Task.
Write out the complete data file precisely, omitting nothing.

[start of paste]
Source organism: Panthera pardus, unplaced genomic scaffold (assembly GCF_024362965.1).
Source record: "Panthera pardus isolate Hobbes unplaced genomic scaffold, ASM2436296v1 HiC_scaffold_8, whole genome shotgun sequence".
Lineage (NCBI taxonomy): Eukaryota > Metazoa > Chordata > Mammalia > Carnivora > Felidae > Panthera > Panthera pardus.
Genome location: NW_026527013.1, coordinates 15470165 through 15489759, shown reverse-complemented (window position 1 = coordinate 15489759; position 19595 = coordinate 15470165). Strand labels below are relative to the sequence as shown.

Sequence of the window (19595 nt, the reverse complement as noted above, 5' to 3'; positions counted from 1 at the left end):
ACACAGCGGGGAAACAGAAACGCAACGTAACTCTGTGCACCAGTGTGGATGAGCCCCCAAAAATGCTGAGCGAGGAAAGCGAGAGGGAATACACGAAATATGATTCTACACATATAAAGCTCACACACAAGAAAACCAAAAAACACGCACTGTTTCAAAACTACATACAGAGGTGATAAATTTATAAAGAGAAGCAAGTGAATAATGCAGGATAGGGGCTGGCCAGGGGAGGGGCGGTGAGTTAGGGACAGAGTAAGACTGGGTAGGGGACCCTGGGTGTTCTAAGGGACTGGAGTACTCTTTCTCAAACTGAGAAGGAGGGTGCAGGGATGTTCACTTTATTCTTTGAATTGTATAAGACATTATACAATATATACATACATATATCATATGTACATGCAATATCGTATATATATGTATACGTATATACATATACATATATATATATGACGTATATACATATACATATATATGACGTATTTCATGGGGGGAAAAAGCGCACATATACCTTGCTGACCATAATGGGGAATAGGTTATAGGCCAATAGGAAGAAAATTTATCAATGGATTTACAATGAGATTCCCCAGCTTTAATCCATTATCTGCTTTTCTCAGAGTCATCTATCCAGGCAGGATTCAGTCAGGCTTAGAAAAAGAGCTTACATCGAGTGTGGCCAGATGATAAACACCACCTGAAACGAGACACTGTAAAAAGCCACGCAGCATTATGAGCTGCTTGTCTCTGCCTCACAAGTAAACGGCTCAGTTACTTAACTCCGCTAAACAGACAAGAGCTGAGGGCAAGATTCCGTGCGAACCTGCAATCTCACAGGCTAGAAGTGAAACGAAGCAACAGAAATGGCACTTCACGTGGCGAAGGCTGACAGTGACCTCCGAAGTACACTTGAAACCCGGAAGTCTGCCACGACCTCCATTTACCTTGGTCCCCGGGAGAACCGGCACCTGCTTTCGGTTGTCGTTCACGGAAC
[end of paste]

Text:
Source organism: Panthera pardus, unplaced genomic scaffold (assembly GCF_024362965.1).
Source record: "Panthera pardus isolate Hobbes unplaced genomic scaffold, ASM2436296v1 HiC_scaffold_8, whole genome shotgun sequence".
Lineage (NCBI taxonomy): Eukaryota > Metazoa > Chordata > Mammalia > Carnivora > Felidae > Panthera > Panthera pardus.
Genome location: NW_026527013.1, coordinates 15470165 through 15489759, shown reverse-complemented (window position 1 = coordinate 15489759; position 19595 = coordinate 15470165). Strand labels below are relative to the sequence as shown.

Sequence of the window (19595 nt, the reverse complement as noted above, 5' to 3'; positions counted from 1 at the left end):
ACACAGCGGGGAAACAGAAACGCAACGTAACTCTGTGCACCAGTGTGGATGAGCCCCCAAAAATGCTGAGCGAGGAAAGCGAGAGGGAATACACGAAATATGATTCTACACATATAAAGCTCACACACAAGAAAACCAAAAAACACGCACTGTTTCAAAACTACATACAGAGGTGATAAATTTATAAAGAGAAGCAAGTGAATAATGCAGGATAGGGGCTGGCCAGGGGAGGGGCGGTGAGTTAGGGACAGAGTAAGACTGGGTAGGGGACCCTGGGTGTTCTAAGGGACTGGAGTACTCTTTCTCAAACTGAGAAGGAGGGTGCAGGGATGTTCACTTTATTCTTTGAATTGTATAAGACATTATACAATATATACATACATATATCATATGTACATGCAATATCGTATATATATGTATACGTATATACATATACATATATATATATGACGTATATACATATACATATATATGACGTATTTCATGGGGGGAAAAAGCGCACATATACCTTGCTGACCATAATGGGGAATAGGTTATAGGCCAATAGGAAGAAAATTTATCAATGGATTTACAATGAGATTCCCCAGCTTTAATCCATTATCTGCTTTTCTCAGAGTCATCTATCCAGGCAGGATTCAGTCAGGCTTAGAAAAAGAGCTTACATCGAGTGTGGCCAGATGATAAACACCACCTGAAACGAGACACTGTAAAAAGCCACGCAGCATTATGAGCTGCTTGTCTCTGCCTCACAAGTAAACGGCTCAGTTACTTAACTCCGCTAAACAGACAAGAGCTGAGGGCAAGATTCCGTGCGAACCTGCAATCTCACAGGCTAGAAGTGAAACGAAGCAACAGAAATGGCACTTCACGTGGCGAAGGCTGACAGTGACCTCCGAAGTACACTTGAAACCCGGAAGTCTGCCACGACCTCCATTTACCTTGGTCCCCGGGAGAACCGGCACCTGCTTTCGGTTGTCGTTCACGGAAC